Finland will soon host naval drills alongside NATO members Estonia, Latvia and the Netherlands, its military said, following recent reports that both Helsinki and Stockholm could apply to join the North Atlantic military bloc as early as next month.
Finland’s Coastal Fleet announced the upcoming exercises on Monday, stating that warships from the three allied nations would join local forces for two days of training in the Baltic Sea later this week.
The drills will include Dutch and Estonian mine-hunting vessels, as well as a mine-laying ship from Latvia – all belonging to NATO’s Mine Action Division – and are planned to focus on mine “clearance” and “countermeasures.” Two Finnish Katanpaa-class mine-sweepers will also take part in the training.
Planned since last year, the exercises will be conducted in the Archipelago Sea within the Baltic, around 330 miles from Russia’s coastal city of St. Petersburg, its second-largest metropolis.
The training mission will follow a NATO military meeting in Turku, Finland this week, and comes amid reports that Helsinki and neighboring Sweden are seeking to join the alliance. On Monday, local newspapers reported that both Nordic states could declare plans to apply for membership by mid-May, after Swedish Prime Minister Magdalena Andersson met with her Finnish counterpart Sanna Marin to discuss the issue earlier this month.
NATO chief Jens Stoltenberg has indicated both countries would be accepted with open arms should they submit membership applications, and could even be fast-tracked into the military bloc.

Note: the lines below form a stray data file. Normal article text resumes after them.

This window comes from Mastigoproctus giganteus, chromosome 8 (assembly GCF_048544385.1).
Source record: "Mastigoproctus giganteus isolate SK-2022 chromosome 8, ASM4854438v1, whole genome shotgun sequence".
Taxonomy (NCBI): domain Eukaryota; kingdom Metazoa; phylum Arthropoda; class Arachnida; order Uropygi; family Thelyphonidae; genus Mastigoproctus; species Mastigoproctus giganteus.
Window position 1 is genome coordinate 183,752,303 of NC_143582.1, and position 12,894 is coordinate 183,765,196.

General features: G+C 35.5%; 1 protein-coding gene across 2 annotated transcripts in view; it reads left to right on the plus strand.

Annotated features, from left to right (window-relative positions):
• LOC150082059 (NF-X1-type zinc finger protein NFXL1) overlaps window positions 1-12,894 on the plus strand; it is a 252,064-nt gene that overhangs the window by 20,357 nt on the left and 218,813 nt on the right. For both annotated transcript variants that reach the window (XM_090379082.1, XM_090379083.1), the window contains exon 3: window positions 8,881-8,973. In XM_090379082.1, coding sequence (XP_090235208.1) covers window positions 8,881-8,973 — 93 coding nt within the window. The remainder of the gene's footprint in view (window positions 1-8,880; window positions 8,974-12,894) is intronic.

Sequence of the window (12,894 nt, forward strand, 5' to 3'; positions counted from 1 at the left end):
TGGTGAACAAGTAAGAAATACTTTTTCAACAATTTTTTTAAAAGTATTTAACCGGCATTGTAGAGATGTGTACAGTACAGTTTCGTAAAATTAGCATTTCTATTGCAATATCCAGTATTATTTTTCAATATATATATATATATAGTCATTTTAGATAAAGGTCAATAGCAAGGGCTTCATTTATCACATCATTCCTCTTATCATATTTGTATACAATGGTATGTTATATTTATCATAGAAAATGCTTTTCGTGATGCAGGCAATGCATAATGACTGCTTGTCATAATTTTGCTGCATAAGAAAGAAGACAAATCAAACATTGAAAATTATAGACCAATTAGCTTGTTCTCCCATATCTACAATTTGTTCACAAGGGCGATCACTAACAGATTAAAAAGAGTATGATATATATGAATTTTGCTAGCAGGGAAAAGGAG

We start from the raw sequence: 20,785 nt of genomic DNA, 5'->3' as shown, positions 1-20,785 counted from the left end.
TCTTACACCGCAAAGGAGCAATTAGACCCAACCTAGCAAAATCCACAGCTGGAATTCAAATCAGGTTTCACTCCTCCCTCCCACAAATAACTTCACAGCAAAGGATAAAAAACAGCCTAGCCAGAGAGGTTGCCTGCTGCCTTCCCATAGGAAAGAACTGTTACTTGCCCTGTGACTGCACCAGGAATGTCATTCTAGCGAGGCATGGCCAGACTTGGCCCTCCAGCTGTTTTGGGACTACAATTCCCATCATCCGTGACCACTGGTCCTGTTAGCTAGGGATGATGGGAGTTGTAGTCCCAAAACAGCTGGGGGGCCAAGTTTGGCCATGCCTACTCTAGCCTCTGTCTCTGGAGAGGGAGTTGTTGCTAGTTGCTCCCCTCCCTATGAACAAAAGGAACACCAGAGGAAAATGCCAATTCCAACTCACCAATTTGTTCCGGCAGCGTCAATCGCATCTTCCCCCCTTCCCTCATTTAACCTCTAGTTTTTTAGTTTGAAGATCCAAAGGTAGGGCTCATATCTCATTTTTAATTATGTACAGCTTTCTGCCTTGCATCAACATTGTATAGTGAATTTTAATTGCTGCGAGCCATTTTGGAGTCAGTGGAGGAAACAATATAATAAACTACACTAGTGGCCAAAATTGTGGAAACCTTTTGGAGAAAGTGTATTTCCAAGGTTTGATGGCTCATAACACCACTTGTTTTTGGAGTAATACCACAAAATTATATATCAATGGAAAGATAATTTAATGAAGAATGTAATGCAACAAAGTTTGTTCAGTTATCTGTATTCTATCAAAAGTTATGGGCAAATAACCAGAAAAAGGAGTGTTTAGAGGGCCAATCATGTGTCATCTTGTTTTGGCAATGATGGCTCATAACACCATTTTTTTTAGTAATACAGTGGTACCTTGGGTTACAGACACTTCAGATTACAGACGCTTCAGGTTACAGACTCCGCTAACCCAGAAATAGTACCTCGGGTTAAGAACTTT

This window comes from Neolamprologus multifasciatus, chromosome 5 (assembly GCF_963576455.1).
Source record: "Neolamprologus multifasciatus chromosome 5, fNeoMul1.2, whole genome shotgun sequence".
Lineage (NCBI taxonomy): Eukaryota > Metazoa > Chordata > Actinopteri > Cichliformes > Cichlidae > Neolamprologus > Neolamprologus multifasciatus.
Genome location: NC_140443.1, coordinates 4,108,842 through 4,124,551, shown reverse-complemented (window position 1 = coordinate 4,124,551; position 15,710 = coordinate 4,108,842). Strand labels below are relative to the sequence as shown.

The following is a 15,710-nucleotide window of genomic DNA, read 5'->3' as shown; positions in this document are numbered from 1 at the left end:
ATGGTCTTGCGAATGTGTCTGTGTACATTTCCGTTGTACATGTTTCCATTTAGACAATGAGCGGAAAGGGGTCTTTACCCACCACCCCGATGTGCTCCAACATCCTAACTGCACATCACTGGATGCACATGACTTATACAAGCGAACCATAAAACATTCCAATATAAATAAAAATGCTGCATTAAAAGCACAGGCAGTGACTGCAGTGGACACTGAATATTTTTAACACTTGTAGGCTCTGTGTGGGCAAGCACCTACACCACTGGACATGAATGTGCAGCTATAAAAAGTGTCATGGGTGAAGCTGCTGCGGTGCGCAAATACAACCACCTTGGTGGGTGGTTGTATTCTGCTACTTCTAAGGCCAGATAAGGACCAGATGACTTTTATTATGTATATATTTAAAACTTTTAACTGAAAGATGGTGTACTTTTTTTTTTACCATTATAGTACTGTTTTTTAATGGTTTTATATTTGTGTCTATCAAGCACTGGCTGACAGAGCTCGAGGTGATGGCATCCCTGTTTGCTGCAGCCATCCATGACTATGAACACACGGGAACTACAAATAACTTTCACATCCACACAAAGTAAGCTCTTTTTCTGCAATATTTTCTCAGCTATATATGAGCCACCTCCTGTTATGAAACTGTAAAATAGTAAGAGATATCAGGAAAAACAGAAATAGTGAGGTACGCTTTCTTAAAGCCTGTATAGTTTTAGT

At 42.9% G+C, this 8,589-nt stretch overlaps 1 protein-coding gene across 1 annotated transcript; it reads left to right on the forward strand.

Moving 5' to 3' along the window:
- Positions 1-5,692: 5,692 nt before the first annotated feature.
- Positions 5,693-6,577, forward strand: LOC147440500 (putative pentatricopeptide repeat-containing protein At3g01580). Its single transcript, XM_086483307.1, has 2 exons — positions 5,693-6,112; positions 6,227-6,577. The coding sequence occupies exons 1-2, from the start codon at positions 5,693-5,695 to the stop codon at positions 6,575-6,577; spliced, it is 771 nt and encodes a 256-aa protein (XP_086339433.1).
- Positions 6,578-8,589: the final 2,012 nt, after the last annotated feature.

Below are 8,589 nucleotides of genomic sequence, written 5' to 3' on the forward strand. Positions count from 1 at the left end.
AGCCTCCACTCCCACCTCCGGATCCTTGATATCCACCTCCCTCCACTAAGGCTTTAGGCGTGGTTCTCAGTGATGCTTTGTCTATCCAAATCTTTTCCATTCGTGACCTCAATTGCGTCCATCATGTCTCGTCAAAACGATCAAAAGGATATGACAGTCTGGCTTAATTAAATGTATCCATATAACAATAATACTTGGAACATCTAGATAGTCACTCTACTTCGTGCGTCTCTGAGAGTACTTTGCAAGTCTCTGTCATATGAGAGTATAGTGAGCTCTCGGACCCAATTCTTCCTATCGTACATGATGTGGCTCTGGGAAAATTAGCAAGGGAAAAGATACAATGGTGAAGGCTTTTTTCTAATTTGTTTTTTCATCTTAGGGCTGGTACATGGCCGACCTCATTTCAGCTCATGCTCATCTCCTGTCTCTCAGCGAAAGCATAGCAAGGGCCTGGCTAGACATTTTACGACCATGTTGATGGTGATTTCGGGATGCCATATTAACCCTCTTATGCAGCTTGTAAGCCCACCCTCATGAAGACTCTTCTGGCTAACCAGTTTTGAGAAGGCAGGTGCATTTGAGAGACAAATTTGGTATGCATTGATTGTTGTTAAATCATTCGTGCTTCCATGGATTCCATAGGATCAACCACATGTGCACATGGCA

Historically neutral countries, Finland and Sweden have increasingly discussed NATO membership in the wake of Russia’s invasion of Ukraine in late February, with leaders saying the attack changed the “security landscape” in Europe and “dramatically shaped” opinion in the region. Recent surveys indicate growing support for membership, with some polls showing that up to 68% of Finns and 57% of Swedes are now in favor.
Russia – which shares an 810-mile border with Finland – has repeatedly warned against such a move, even vowing to station hypersonic and nuclear weapons in the Baltic region to restore military “balance” there. With Moscow busy fighting for control over eastern (and potentially southern) Ukraine, however, it remains to be seen how it would respond should the two nations join in the coming weeks as reported.